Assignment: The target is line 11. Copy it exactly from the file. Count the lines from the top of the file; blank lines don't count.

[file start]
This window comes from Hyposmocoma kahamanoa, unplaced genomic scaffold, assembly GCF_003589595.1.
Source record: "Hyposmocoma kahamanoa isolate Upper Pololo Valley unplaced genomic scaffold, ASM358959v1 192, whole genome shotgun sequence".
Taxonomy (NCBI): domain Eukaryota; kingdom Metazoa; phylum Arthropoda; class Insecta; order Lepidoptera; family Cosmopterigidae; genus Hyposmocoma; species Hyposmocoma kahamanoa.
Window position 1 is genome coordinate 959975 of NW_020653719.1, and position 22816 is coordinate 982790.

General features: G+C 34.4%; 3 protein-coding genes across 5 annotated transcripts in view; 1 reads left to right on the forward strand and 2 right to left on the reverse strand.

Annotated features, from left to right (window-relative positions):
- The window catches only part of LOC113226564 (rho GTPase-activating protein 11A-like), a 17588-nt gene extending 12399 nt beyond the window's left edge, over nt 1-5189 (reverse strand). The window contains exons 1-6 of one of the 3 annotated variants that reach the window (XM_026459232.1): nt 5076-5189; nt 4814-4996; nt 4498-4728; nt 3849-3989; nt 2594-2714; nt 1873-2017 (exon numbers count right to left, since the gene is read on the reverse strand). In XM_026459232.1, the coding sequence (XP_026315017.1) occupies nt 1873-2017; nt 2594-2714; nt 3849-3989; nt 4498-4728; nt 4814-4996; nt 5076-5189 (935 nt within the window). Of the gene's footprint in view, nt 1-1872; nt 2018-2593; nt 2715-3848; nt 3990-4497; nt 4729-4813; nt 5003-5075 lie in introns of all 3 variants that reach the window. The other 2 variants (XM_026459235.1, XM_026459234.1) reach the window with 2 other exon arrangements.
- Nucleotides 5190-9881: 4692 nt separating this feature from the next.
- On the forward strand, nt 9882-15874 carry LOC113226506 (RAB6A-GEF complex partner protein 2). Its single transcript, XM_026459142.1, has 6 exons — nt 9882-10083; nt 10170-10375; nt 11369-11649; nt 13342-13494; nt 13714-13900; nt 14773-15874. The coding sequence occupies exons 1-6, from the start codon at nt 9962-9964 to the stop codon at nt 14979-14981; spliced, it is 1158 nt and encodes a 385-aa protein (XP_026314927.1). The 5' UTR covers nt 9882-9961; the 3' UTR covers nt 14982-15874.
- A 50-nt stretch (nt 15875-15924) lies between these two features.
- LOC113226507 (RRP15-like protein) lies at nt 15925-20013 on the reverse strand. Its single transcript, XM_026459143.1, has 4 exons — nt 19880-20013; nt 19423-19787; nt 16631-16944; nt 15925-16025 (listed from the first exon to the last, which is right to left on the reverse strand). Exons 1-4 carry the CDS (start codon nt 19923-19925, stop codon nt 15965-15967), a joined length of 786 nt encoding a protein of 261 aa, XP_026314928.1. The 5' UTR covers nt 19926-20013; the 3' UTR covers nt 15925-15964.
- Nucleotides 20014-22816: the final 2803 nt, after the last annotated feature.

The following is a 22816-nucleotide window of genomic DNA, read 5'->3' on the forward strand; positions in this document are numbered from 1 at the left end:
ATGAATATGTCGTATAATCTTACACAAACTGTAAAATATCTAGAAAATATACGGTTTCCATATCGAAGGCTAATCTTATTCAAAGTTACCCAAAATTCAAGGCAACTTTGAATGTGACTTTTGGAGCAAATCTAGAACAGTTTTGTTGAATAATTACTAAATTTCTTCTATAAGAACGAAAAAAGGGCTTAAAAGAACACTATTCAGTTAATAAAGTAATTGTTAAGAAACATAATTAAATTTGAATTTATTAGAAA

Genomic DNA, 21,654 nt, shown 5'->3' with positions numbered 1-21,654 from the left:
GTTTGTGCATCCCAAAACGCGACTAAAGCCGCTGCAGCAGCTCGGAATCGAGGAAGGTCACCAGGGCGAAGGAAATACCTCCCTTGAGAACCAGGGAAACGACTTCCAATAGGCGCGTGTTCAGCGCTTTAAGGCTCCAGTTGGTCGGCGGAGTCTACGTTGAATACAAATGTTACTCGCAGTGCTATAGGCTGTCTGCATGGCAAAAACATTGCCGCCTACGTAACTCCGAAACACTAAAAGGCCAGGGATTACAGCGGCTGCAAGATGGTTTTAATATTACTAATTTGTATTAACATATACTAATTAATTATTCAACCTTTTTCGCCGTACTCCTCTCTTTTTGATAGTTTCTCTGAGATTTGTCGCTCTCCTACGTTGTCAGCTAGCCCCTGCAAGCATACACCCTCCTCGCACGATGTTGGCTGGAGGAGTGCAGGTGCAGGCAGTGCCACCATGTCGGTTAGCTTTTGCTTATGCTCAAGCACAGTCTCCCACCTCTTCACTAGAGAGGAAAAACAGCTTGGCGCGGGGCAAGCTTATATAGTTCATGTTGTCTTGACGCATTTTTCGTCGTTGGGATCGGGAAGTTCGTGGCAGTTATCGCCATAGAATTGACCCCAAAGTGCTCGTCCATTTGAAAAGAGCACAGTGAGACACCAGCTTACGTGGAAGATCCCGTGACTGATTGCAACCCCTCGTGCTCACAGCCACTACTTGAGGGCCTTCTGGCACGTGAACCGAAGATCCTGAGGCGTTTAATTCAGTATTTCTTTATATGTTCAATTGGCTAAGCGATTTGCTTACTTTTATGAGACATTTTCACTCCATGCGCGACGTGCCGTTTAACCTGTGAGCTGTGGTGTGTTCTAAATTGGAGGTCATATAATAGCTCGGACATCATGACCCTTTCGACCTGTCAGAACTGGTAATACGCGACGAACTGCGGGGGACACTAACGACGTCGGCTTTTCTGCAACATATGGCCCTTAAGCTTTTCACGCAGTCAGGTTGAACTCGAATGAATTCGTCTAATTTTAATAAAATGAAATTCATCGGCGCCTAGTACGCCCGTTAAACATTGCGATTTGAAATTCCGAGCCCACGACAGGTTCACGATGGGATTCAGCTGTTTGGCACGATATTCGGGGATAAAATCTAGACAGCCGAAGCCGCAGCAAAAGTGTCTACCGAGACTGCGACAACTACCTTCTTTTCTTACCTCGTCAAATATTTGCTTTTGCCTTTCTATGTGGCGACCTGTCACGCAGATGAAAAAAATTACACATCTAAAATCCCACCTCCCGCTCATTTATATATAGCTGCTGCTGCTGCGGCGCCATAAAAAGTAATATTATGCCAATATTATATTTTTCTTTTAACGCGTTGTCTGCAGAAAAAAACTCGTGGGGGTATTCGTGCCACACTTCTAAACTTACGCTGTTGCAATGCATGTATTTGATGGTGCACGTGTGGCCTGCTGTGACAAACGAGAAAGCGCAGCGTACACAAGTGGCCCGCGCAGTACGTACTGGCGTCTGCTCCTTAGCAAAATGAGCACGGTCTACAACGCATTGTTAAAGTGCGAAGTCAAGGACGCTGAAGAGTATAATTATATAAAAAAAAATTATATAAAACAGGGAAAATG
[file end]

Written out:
- LOC113226507 (RRP15-like protein) lies at nt 15925-20013 on the reverse strand. Its single transcript, XM_026459143.1, has 4 exons — nt 19880-20013; nt 19423-19787; nt 16631-16944; nt 15925-16025 (listed from the first exon to the last, which is right to left on the reverse strand). Exons 1-4 carry the CDS (start codon nt 19923-19925, stop codon nt 15965-15967), a joined length of 786 nt encoding a protein of 261 aa, XP_026314928.1. The 5' UTR covers nt 19926-20013; the 3' UTR covers nt 15925-15964.